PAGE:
Mode of action and resistance
The chemical design of cyclophosphamide—substitution of an oxazaphosphorine ring for the methyl group of nitrogen mustard—was based on the rationale that some cancer cells express high levels of phosphamidase, which is capable of cleaving the phosphorus–nitrogen (P–N) bond, releasing nitrogen mustard. Thus, cyclophosphamide was one of the first agents rationally designed to selectively target cancer cells. Although cyclophosphamide is in fact a prodrug that requires metabolic activation, the original hypothesis that it would function as targeted anticancer therapy via phosphamidase activation proved to be inaccurate.
The cytotoxic action of nitrogen mustard is closely related to the reactivity of the 2chloroethyl groups attached to the central nitrogen atom. Under physiological conditions, nitrogen mustards undergo intramolecular cyclizations through elimination of chloride to form a cyclic aziridinium (ethyleneiminium) cation.
This highly unstable cation is readily attacked on one of the carbon atoms of the three-member aziridine ring by several nucleophiles, such as DNA guanine residues (Figure 1).  This reaction releases the nitrogen of the alkylating agent and makes it available to react with the second 2chloroethyl side chain, forming a second covalent linkage with another nucleophile, thus interfering with DNA replication by forming intrastrand and interstrand DNA crosslinks. In contrast to aliphatic (or open chain) nitrogen mustards, cyclophosphamide is an inactive prodrug that requires enzymatic and chemical activation to release active phosphoramide mustard. Hydroxylation on the oxazaphosphorine ring by the hepatic cytochrome P450 system generates 4-hydroxycyclophosphamide, which coexists with its tautomer, aldophosphamide.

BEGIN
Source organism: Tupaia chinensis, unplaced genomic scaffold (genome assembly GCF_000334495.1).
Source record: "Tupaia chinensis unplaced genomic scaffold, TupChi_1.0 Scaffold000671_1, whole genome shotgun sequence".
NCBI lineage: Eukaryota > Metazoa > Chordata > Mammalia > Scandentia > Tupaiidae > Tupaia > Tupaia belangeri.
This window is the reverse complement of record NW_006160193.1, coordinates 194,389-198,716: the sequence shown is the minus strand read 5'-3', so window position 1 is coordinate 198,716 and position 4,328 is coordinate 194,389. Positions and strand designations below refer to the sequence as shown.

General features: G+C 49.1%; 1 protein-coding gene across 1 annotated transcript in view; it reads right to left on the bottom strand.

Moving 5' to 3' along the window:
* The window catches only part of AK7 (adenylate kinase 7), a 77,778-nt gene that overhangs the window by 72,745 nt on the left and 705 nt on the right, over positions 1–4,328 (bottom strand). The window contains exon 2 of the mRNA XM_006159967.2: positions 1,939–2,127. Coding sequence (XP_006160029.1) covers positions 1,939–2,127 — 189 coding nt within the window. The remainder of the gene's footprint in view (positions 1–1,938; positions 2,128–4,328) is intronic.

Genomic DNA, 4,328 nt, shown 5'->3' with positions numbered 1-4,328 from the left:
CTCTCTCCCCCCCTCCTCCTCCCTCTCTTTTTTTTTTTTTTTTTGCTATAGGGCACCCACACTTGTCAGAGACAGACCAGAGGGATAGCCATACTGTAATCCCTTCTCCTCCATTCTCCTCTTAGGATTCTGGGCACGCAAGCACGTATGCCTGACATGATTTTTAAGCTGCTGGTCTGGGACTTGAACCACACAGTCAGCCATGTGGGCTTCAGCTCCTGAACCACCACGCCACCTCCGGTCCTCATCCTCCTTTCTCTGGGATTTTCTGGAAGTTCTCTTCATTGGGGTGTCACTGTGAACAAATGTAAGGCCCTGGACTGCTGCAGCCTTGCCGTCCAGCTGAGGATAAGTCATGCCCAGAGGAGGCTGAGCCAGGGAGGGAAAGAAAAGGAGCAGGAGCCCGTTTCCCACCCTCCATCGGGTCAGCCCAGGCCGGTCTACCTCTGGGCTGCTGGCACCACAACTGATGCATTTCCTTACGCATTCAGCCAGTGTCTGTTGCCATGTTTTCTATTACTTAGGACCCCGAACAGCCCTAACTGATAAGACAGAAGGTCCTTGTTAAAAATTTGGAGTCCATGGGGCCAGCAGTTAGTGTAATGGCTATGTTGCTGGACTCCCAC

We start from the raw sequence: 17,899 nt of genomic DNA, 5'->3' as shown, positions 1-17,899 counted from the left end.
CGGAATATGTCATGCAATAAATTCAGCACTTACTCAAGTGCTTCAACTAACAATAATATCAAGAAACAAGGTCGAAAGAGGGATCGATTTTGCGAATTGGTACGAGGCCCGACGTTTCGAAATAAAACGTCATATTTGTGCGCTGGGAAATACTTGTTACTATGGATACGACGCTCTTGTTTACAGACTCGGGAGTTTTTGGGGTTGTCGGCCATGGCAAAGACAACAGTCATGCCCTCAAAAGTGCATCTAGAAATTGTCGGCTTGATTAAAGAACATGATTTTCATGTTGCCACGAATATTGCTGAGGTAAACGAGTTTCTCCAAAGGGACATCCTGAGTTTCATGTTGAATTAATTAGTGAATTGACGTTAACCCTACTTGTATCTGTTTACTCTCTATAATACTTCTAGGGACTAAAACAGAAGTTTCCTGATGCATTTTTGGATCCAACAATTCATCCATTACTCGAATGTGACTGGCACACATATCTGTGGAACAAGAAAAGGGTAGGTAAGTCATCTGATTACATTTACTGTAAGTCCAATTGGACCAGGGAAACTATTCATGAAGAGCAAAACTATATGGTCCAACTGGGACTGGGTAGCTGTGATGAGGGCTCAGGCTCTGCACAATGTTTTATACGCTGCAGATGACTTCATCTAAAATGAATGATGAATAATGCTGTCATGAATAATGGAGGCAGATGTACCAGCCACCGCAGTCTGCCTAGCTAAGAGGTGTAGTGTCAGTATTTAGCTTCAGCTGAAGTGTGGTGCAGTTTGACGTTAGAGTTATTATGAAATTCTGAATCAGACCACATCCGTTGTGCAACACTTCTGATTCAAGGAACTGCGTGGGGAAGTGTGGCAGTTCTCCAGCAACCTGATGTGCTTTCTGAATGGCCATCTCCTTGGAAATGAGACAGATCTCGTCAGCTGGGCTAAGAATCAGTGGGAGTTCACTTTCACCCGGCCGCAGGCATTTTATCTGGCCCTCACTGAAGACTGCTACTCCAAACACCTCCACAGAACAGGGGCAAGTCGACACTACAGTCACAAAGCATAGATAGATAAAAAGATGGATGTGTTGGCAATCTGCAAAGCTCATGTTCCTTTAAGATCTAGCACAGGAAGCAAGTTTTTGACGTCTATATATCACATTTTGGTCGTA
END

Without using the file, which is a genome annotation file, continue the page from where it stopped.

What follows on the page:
The major mechanism of cyclophosphamide detoxification is oxidation of aldophosphamide to carboxyphosphamide by cellular aldehyde dehydrogenase (AlDH).  withdrawal of the hydrogen adjacent to the aldehyde, by a base, is a necessary step for decomposition of aldophosphamide. Conversion of the aldehyde to carboxylic acid by AlDH makes this hydrogen less acidic for removal, subsequently releasing the active phosphoramide mustard. Thus, cellular concentrations of AlDH are serendipitously responsible for many of the differential activities of cyclophosphamide in cells.  Carboxyphosphamide and its degradation products are the major metabolites found in urine. 
Although AlDH1A1 expression is the major determinant of normal cellular sensitivity to cyclophosphamide and is associated with resistance to cyclophosphamide in tumor cell lines,  it has a minor role in the clinical response of cancer cells to cyclophosphamide[9, 12]. In particular, leukemia and lymphoma specimens from newly diagnosed patients rarely express high levels of AlDH isozymes Increased cellular levels of glutathione and glutathione S-transferases have been shown to cause cyclophosphamide resistance in tumor cell lines, but the lack of a similar correlation in vivo suggests that this is not the major mechanism contributing to cyclophosphamide resistance. The inherent sensitivity of cancer cells to undergo apoptosis following DNA damage is the most important determinant of the clinical sensitivity of cancer cells to cyclophosphamide[13, 14].